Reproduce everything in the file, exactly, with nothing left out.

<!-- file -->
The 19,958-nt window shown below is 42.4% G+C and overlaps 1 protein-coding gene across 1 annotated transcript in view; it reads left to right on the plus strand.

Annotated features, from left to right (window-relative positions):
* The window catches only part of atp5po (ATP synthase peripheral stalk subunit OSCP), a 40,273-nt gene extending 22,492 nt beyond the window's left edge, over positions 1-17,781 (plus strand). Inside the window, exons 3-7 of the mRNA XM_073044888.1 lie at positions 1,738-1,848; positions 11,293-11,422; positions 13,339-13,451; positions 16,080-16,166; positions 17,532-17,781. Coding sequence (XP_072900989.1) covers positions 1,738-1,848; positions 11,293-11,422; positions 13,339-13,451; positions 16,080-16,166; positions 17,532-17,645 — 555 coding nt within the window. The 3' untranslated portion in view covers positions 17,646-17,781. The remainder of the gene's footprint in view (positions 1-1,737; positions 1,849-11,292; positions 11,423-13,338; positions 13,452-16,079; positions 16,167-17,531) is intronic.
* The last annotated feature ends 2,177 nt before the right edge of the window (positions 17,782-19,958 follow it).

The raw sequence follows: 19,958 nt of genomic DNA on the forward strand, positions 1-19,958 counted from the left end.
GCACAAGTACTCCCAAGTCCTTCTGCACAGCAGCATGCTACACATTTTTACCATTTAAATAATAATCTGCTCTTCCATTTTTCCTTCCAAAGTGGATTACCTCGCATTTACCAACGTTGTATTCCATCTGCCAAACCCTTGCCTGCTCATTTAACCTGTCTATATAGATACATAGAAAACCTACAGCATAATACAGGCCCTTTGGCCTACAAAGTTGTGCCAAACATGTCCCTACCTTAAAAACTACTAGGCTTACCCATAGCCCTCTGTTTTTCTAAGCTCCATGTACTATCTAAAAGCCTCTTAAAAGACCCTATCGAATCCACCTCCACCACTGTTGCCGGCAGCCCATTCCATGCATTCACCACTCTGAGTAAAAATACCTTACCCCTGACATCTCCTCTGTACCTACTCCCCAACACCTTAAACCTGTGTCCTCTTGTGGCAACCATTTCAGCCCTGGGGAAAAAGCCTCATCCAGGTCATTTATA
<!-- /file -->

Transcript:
The 19,958-nt window shown below is 42.4% G+C and overlaps 1 protein-coding gene across 1 annotated transcript in view; it reads left to right on the plus strand.

Annotated features, from left to right (window-relative positions):
* The window catches only part of atp5po (ATP synthase peripheral stalk subunit OSCP), a 40,273-nt gene extending 22,492 nt beyond the window's left edge, over positions 1-17,781 (plus strand). Inside the window, exons 3-7 of the mRNA XM_073044888.1 lie at positions 1,738-1,848; positions 11,293-11,422; positions 13,339-13,451; positions 16,080-16,166; positions 17,532-17,781. Coding sequence (XP_072900989.1) covers positions 1,738-1,848; positions 11,293-11,422; positions 13,339-13,451; positions 16,080-16,166; positions 17,532-17,645 — 555 coding nt within the window. The 3' untranslated portion in view covers positions 17,646-17,781. The remainder of the gene's footprint in view (positions 1-1,737; positions 1,849-11,292; positions 11,423-13,338; positions 13,452-16,079; positions 16,167-17,531) is intronic.
* The last annotated feature ends 2,177 nt before the right edge of the window (positions 17,782-19,958 follow it).

The raw sequence follows: 19,958 nt of genomic DNA on the forward strand, positions 1-19,958 counted from the left end.
GCACAAGTACTCCCAAGTCCTTCTGCACAGCAGCATGCTACACATTTTTACCATTTAAATAATAATCTGCTCTTCCATTTTTCCTTCCAAAGTGGATTACCTCGCATTTACCAACGTTGTATTCCATCTGCCAAACCCTTGCCTGCTCATTTAACCTGTCTATATAGATACATAGAAAACCTACAGCATAATACAGGCCCTTTGGCCTACAAAGTTGTGCCAAACATGTCCCTACCTTAAAAACTACTAGGCTTACCCATAGCCCTCTGTTTTTCTAAGCTCCATGTACTATCTAAAAGCCTCTTAAAAGACCCTATCGAATCCACCTCCACCACTGTTGCCGGCAGCCCATTCCATGCATTCACCACTCTGAGTAAAAATACCTTACCCCTGACATCTCCTCTGTACCTACTCCCCAACACCTTAAACCTGTGTCCTCTTGTGGCAACCATTTCAGCCCTGGGGAAAAAGCCTCATCCAGGTCATTTATA